You can already create a DateTime object from a DateTimeImmutable object using DateTime::createFromImmutable($immutableDateTime), but the other way around was tricky. By adding DateTime::createFromInterface() and DatetimeImmutable::createFromInterface() there's now a generalised way to convert DateTime and DateTimeImmutable objects to each other.

DateTime::createFromInterface(DateTimeInterface $other);

DateTimeImmutable::createFromInterface(DateTimeInterface $other);

# fdiv function PR

The new fdiv function does something similar as the fmod and intdiv functions, which allows for division by 0. Instead of errors you'll get INF, -INF or NAN, depending on the case.

# Type annotations for internal functions EXTERNALS

Lots of people pitched in to add proper type annotations to all internal functions. This was a long standing issue, and finally solvable with all the changes made to PHP in previous versions. This means that internal functions and methods will have complete type information in reflection.

# Variable syntax tweaks RFC

From the RFC: "the Uniform Variable Syntax RFC resolved a number of inconsistencies in PHP's variable syntax. This RFC intends to address a small handful of cases that were overlooked."

# Breaking changes

As mentioned before: this is a major update and thus there will be breaking changes. The best thing to do is take a look at the full list of breaking changes over at the UPGRADING document.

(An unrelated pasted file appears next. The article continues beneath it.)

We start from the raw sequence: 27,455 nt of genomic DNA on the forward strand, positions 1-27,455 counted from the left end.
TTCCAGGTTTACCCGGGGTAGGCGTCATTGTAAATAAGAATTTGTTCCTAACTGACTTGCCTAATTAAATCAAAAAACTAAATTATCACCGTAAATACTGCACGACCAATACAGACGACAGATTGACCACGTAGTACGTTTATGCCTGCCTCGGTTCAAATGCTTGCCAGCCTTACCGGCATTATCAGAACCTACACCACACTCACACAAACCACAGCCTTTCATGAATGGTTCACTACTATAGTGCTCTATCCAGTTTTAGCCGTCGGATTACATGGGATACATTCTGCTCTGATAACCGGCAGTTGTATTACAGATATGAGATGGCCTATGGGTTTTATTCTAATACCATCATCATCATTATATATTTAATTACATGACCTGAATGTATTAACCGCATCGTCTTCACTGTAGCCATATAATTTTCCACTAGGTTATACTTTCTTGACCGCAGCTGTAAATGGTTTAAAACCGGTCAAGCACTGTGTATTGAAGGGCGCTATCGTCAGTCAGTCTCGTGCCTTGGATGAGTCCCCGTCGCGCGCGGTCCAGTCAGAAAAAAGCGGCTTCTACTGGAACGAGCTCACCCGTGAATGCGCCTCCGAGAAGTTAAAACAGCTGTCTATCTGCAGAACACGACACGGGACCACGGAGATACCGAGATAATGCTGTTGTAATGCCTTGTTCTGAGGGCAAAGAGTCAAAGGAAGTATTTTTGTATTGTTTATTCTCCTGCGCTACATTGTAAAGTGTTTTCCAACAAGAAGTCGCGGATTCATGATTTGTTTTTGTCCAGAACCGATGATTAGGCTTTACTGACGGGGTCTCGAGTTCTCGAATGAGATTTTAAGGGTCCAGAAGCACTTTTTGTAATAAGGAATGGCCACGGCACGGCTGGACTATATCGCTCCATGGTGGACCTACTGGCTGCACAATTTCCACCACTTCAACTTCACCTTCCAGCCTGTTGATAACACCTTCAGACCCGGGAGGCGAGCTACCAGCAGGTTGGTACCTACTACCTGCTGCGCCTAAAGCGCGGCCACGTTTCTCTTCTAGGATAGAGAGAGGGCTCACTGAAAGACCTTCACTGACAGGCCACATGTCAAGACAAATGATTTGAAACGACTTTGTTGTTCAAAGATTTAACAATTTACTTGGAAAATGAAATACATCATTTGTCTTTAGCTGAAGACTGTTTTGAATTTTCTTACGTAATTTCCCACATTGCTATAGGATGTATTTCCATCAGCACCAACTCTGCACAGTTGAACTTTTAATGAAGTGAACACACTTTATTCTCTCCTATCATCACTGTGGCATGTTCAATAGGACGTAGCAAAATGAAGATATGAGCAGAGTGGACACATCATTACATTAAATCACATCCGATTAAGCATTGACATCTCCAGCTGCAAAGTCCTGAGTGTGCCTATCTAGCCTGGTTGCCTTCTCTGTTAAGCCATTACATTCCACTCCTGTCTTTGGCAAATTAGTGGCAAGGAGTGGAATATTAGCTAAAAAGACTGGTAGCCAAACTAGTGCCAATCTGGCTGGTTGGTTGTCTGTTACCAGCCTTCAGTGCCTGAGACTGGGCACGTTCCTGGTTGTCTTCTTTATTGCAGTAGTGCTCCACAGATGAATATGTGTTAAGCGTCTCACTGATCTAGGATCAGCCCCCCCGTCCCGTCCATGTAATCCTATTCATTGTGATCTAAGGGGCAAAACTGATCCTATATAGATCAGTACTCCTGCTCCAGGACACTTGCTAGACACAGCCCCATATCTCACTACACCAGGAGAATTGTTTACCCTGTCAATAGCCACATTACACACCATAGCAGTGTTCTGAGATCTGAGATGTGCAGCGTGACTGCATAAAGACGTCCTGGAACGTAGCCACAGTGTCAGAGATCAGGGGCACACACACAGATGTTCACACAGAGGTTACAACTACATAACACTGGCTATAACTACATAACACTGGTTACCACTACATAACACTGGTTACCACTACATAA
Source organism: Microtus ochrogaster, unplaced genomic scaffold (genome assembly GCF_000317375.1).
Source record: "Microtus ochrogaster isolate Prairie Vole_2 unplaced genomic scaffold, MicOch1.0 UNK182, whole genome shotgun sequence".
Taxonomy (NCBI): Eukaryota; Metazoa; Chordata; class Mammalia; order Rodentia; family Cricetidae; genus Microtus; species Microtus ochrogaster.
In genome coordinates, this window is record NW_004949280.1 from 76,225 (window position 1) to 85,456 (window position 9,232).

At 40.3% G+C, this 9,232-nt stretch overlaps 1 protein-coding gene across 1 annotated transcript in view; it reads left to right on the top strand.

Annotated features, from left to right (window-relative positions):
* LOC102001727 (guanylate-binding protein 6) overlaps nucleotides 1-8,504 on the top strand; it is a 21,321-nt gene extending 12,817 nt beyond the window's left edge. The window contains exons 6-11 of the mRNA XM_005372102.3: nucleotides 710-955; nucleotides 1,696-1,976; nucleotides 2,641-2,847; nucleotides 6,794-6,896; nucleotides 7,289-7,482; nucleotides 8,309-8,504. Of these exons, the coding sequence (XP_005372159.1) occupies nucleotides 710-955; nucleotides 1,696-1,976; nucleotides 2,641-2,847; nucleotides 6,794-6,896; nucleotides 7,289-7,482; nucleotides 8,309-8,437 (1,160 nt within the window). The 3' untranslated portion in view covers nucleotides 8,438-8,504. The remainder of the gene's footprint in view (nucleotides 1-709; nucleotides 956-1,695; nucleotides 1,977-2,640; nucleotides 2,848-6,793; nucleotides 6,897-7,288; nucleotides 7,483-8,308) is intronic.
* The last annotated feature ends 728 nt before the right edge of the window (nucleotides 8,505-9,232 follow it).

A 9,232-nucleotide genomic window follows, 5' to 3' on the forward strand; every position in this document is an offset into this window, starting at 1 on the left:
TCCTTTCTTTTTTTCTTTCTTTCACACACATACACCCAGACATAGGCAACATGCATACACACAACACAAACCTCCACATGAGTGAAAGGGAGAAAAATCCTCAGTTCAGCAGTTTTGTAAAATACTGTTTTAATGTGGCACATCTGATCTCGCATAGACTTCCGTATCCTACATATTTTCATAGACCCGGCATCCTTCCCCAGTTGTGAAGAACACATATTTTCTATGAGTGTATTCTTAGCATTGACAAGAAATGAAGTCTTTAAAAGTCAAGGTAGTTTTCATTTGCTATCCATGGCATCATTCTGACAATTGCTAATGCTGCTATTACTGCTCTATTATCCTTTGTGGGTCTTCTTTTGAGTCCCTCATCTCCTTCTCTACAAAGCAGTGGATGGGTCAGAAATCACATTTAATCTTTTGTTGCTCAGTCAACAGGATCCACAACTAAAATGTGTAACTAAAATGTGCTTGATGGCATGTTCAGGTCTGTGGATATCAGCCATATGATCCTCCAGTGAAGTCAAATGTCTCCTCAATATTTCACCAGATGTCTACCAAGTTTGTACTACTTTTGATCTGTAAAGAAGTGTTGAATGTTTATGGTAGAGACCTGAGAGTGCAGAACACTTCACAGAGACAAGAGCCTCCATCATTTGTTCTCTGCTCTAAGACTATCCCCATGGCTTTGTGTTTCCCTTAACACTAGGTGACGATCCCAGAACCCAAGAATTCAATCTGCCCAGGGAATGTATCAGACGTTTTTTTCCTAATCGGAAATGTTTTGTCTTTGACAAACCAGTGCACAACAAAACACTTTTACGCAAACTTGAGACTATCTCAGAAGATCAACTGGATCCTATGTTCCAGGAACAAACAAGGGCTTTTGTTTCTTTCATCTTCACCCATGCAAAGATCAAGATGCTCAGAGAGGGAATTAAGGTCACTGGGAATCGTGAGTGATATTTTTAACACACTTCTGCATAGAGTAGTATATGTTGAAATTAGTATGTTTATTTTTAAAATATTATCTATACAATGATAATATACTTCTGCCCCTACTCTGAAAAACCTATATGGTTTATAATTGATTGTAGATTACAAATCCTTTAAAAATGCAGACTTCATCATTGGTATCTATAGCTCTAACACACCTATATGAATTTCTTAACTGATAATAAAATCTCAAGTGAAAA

Many of these breaking changes have been deprecated in previous 7.* versions though, so if you've been staying up-to-date over the years, it shouldn't be all that hard to upgrade to PHP 8.

# Consistent type errors RFC

User-defined functions in PHP will already throw TypeErrors, but internal functions did not, they rather emitted warnings and returned null. As of PHP 8 the behaviour of internal functions have been made consistent.

# Reclassified engine warnings RFC

Lots of errors that previously only triggered warnings or notices, have been converted to proper errors. The following warnings were changed.

# Default error reporting level

It's now E_ALL instead of everything but E_NOTICE and E_DEPRECATED. This means that many errors might pop up which were previously silently ignored, though probably already existent before PHP 8.

# The @ operator no longer silences fatal errors

It's possible that this change might reveal errors that again were hidden before PHP 8. Make sure to set display_errors=Off on your production servers!

# Concatenation precedence RFC

While already deprecated in PHP 7.4, this change is now taken into effect. If you'd write something like this:

echo "sum: " . $a + $b;

PHP would previously interpret it like this:

echo ("sum: " . $a) + $b;

PHP 8 will make it so that it's interpreted like this:

echo "sum: " . ($a + $b);

# Reflection method signature changes

Three method signatures of reflection classes have been changed:

ReflectionClass::newInstance($args);
ReflectionFunction::invoke($args);
ReflectionMethod::invoke($object, $args);

Have now become:

ReflectionClass::newInstance(...$args);
ReflectionFunction::invoke(...$args);
ReflectionMethod::invoke($object, ...$args);

The upgrading guide specifies that if you extend these classes, and still want to support both PHP 7 and PHP 8, the following signatures are allowed:

ReflectionClass::newInstance($arg = null, ...$args);
ReflectionFunction::invoke($arg = null, ...$args);
ReflectionMethod::invoke($object, $arg = null, ...$args);

# Several small deprecations

During the PHP 7.* development, several deprecations were added that are now finalised in PHP 8.